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Phlebotomy Today

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November, 2013

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“Preanalytical Errors:
Real Patients, Real Suffering” Video Debuts

Have you been wishing there was some way you could put a human face on what happens when phlebotomy is not taken seriously? Your wish just came true.

The Center for Phlebotomy Education has just released “Preanalytical Errors: Real Patients, Real Suffering,” a poignant expose on the devastating consequences that patients suffer when blood collection personnel abandon the standards and underestimate the importance of performing venipunctures properly.

“It doesn’t matter who draws the blood; when people cut corners or are not trained properly in the first place, patients suffer,” says Catherine Ernst RN PBT(ASCP) the Center for Phlebotomy Education’s Vice President who wrote and produced the video. “And I don’t mean they get a bruise. We’re talking disabling injuries, medical mismanagement, even death. There’s nothing simple about a “simple blood test.”

The 6-minute video can be accessed on the Center’s YouTube site and at www.phlebotomy.com. Visitors are encouraged to imbed the video on their facility’s own web site.

Phlebotomy.com Survey Summaries

Each month, the Center for Phlebotomy Education posts a survey question inviting readers and visitors to its website and Facebook page to participate, and then publishes the results in the following issue of Phlebotomy Today-STAT! This month, we summarize responses from some of the more intriguing surveys conducted over the past 14 months. Topics include bullying, conflicts between phlebotomists and techs, gossips, laboratory/nursing relations, and more. Links are provided to the archived issue of Phlebotomy Today-STAT! that discusses the survey results at length.

Patient/Sample Misidentification

We asked facilities what their policy is on patient/sample misidentification. Nearly two-thirds (64%) of respondents specifically stated sample recollection would be necessary. Twelve percent said that the specimen would have to be rejected/discarded, while 7% mentioned extenuating circumstances where testing of irretrievable samples, such as CSF is allowed. Twenty-one percent described the disciplinary action taken against the collector, which ranged from verbal notification to immediate termination. Almost one-fifth (18%) referenced how the error would be investigated and/or documented via an incident report.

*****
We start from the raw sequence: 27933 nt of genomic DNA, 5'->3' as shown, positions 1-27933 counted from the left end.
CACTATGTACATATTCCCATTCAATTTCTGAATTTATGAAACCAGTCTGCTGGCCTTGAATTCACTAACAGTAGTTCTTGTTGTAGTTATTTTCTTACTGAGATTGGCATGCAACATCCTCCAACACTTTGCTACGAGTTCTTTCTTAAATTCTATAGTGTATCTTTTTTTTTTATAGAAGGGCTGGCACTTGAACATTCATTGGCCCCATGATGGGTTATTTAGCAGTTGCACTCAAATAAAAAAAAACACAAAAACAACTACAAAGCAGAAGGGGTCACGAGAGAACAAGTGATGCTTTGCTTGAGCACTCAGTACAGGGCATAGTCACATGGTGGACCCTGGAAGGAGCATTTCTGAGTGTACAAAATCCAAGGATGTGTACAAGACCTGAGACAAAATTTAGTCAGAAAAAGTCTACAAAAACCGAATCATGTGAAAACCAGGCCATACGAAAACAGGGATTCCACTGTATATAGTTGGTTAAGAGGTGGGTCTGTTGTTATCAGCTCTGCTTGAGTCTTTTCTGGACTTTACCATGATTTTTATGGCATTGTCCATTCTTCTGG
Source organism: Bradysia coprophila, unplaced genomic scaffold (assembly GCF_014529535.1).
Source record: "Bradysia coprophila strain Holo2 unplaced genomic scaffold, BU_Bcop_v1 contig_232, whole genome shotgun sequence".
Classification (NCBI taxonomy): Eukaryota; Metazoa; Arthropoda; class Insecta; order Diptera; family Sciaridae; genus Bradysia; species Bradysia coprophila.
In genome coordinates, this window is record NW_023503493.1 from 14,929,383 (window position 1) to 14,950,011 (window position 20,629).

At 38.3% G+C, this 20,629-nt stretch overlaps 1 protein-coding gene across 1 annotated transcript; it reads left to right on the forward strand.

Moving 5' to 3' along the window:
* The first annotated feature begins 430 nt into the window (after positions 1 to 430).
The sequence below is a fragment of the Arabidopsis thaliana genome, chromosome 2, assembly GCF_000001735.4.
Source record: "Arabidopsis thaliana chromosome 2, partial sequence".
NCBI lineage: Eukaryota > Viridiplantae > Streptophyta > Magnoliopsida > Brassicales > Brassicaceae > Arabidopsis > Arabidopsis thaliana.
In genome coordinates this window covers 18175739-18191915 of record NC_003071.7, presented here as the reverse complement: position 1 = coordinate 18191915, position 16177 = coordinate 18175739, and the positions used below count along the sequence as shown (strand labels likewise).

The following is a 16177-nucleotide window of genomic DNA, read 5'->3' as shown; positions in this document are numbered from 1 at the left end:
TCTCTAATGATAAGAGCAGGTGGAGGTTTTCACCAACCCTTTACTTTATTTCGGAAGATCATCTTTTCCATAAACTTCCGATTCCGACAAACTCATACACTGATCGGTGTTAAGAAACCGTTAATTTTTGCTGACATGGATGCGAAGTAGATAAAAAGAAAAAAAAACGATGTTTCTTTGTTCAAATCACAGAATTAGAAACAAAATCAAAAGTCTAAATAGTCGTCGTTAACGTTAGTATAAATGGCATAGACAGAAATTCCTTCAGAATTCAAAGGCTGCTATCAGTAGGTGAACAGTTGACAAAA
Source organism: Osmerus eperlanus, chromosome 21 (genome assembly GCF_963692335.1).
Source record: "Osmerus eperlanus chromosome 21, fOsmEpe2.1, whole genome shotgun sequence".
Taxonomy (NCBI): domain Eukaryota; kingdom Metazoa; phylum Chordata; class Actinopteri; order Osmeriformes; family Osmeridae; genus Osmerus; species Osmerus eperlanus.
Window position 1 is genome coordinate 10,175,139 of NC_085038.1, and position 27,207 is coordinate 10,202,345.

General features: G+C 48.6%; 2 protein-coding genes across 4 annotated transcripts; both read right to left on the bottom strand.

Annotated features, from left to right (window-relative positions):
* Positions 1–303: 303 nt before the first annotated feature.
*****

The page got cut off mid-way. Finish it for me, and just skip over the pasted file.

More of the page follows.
November, 2012 Phlebotomy Today STAT!

Can’t We All Just Get Along?

We conducted four surveys in the last year about inter- and intradepartmental relations.

Have you ever been bullied at work?
Yes: 87% 
No: 13%

Verbal abuse and outbursts were the most frequent form of bullying respondents noted, but profanity and work sabotage also made the list.

Have you ever witnessed bullying of another employee while at work?
Yes: 85%
No: 15%

If you don’t read the full article in any of the surveys summarized here, you should read this one. Not because you need it, but because you need to hear the astounding testimonials people provided.

December, 2012 Phlebotomy Today STAT!

Lab/Nursing Relations

Are you aware of any instances in which patient care was directly affected by strife between the laboratory and nursing department? How do you and/or your facility work to overcome barriers to cooperation between the laboratory and nursing departments?

In fact, 53% of those who took our survey admitted that patient care has been directly affected because of interdepartmental strife. Most involved delayed results.

February, 2013 Phlebotomy Today STAT!

Preanalytical/Analytical Warfare

Is there friction in your laboratory between those who draw samples and those who test them that affects morale and cooperation? What behaviors have you experienced that keep this barrier to cooperation in place?

A whopping 81% of those who participated in the survey admitted to friction between the analytical and the preanalytical professions. Fifty-two percent could state examples of it affecting patient care. The most common impacts were delayed test results.

March, 2013 Phlebotomy Today STAT!

Is There a Gossip in Your Midst?

We asked the following questions: Is gossip a problem where you work? How do you personally react to gossip? How does management respond? How would you like management to respond?

Not surprisingly, 69% said gossip was a problem. Those who responded expressed frustration, disgust, and hopelessness that the problem will ever go away. Others felt their employers curtailed gossip effectively. Those who participated in the survey reported a wide variety of strategies they use personally when confronted with gossip in the workplace. Respondents also had plenty to say about how their managers handle gossip, most of it unfavorable.

April, 2013 Phlebotomy Today STAT!  

Reducing Pediatric Pain

Approximately one-third (33%) of survey participants indicated that no pain reduction strategies are used when drawing this from patient population. Interestingly, 17% of respondents reported using no pain reduction methods on older pediatric patients. For those who do, parental holding was the clear favorite (83%), followed by distraction methods, such as toys, music or TV (58%), the use of anesthetic cream (25%), and application of an ice pack/vibration device (8%).

For adult patient draws, 50% of those surveyed indicated that no pain reduction methods were necessary, while 50% reported using distraction techniques such as music or TV. Eight percent reported using an ice pack/vibration device. When it comes to infant bottle- or breastfeeding during blood collection procedures, the survey responses were evenly split on the subject. Almost half of the facilities represented allow infant feedings during venipuncture procedures (46%), while just over half permit infants to nurse or bottle-feed during capillary collections (56%).

January, 2013 Phlebotomy Today-STAT! 

Permission and Risks

Does your facility policy require you to ask patients for their verbal or written permission to draw blood? Are you required to tell patients about the risks of a venipuncture?